Before and during my first years in cantorial school, I served as ritual director of Temple Emanu-El in Providence, R.I., during which I was privileged to work with the School of Jewish Music's dean, Cantor Brian Mayer. Effectively serving as his cantorial apprentice, I sat to the right of his "shtender" every Shabbat and every holiday, and came to deeply appreciate the intentionality and skill with which he approached his davening. By paying close attention to every choice he made, I learned that great spirituality emerges when the cantor, while leading services, not only focuses on his (or her) communion with God, but also on his relationships with individuals in the community.

What parts of the Hebrew College SJM experience were most valuable in preparing you for your new pulpit?

The entire experience was valuable. The ways that we were prepared and tested before being sent out into the world was so thorough that there can be no question that we’re prepared when we leave. It was particularly important that we study in a pluralistic environment. We entered from such different places, and then as we learned from each other we developed a real appreciation and respect for our clergy partners across denominations.

What was it like to incorporate a master’s degree into your course of study?

The master’s study and the ordination study dovetailed so nicely that they can’t be separated. The research and intellectual investigations led directly into the professional skills, and vice versa. The programs really intertwined.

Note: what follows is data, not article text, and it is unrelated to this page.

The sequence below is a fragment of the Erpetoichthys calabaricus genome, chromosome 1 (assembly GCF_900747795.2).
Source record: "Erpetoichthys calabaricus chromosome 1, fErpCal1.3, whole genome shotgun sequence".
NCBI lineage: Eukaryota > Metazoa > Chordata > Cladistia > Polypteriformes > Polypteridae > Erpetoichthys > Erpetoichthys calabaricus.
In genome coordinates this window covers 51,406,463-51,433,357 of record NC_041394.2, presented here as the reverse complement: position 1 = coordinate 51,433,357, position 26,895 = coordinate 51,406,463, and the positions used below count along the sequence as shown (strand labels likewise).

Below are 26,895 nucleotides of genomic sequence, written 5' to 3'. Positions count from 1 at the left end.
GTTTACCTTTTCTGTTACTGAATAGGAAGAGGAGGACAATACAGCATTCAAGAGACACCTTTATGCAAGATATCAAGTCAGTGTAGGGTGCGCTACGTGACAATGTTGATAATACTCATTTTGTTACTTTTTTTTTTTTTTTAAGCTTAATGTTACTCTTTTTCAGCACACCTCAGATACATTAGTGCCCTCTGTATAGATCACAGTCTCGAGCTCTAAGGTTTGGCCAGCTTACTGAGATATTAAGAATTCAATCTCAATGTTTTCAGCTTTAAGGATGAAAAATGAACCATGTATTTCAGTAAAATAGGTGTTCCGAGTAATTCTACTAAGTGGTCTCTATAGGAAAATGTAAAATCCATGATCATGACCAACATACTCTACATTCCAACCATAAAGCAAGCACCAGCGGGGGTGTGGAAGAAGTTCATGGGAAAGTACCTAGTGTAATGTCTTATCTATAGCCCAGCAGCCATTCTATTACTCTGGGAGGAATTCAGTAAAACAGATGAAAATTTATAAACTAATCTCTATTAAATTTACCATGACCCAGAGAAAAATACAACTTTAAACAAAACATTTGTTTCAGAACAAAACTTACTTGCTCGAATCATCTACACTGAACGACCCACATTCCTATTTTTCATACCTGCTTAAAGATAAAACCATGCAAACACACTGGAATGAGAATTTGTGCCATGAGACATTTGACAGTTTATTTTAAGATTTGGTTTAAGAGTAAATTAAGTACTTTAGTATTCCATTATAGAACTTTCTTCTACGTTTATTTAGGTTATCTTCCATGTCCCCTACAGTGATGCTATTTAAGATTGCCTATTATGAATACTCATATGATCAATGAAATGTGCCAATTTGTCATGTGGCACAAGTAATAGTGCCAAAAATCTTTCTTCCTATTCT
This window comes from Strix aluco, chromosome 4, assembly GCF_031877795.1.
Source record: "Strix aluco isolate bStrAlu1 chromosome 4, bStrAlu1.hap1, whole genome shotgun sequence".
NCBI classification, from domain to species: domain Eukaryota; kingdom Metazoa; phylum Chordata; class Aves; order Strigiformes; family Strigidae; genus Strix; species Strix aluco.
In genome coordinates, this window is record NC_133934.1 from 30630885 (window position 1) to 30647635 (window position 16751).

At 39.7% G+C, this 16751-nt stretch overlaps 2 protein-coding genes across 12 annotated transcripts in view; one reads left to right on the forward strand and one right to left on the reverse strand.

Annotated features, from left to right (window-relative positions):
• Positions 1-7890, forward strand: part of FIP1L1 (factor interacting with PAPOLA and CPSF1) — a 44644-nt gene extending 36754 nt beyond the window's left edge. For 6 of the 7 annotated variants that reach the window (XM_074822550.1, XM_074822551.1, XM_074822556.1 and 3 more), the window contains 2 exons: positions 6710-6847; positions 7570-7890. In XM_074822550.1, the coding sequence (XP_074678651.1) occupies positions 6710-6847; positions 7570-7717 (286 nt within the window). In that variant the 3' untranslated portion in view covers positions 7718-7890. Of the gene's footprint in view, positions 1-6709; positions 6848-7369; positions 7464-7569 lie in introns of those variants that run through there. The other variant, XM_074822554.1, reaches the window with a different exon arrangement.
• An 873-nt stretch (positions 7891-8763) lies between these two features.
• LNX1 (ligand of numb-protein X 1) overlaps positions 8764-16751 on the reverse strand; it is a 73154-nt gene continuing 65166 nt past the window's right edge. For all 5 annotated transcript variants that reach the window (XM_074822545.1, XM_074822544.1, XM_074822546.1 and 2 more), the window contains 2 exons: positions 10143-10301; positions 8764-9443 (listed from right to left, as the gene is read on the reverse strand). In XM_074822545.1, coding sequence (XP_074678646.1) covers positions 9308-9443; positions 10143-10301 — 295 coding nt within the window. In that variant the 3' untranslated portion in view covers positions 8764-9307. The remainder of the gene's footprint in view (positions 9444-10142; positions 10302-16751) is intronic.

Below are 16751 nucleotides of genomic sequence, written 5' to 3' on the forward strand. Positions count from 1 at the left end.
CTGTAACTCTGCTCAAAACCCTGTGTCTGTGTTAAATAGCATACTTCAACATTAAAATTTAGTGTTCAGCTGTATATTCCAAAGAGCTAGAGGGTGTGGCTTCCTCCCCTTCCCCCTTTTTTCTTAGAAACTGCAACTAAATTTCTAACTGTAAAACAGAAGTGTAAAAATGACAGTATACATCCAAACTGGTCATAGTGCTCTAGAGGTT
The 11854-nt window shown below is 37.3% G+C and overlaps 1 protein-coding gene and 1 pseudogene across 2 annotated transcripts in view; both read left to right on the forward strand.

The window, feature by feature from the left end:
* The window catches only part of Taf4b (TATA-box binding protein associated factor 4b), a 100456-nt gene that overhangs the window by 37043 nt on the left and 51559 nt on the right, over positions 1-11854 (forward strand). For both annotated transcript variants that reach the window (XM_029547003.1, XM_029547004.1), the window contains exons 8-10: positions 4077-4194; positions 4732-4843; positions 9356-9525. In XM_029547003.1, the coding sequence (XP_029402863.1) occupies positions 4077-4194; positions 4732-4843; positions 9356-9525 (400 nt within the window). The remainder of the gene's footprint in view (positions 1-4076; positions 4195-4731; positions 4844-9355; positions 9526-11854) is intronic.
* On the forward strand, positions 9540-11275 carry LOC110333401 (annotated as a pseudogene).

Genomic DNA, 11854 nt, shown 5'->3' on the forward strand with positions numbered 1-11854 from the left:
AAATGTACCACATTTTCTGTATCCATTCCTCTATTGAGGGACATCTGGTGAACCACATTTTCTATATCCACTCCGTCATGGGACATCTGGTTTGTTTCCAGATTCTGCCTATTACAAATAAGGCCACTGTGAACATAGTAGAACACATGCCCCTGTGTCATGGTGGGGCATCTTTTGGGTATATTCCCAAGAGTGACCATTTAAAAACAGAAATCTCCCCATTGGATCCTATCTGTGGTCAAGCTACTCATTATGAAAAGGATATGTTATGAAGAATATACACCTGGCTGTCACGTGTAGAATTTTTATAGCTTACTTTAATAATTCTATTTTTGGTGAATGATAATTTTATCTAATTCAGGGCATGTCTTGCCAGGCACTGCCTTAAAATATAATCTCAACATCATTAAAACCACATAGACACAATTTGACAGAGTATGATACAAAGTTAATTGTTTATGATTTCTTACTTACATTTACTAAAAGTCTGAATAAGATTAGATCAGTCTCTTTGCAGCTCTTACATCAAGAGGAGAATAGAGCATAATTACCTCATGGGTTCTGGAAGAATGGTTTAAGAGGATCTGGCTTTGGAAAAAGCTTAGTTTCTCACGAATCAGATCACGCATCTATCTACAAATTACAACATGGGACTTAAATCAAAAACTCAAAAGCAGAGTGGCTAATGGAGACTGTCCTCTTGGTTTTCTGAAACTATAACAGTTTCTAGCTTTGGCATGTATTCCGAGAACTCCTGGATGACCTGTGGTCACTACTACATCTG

What advantages of being in Boston, whether in the Jewish community or the Boston music scene, did you value?

I came to Boston as an undergraduate, and spent almost 10 years there. There were so many opportunities to participate in synagogue life, opportunities to “do” and not just watch. Public transportation was a great bonus, as it opened up many communities to explore. Both religiously and musically, there were many people willing to cultivate new talent. The Boston music scene is incredible, with the Pops, the symphony and the Zamir Chorale, which is acclaimed as the premier Jewish choir in America. Additionally, all of our faculty are active participants in both the local music scene and the synagogue scene, which creates opportunities for students to be exposed to many ways of living and creating music.

What advice would you offer students just starting out studying cantorial arts?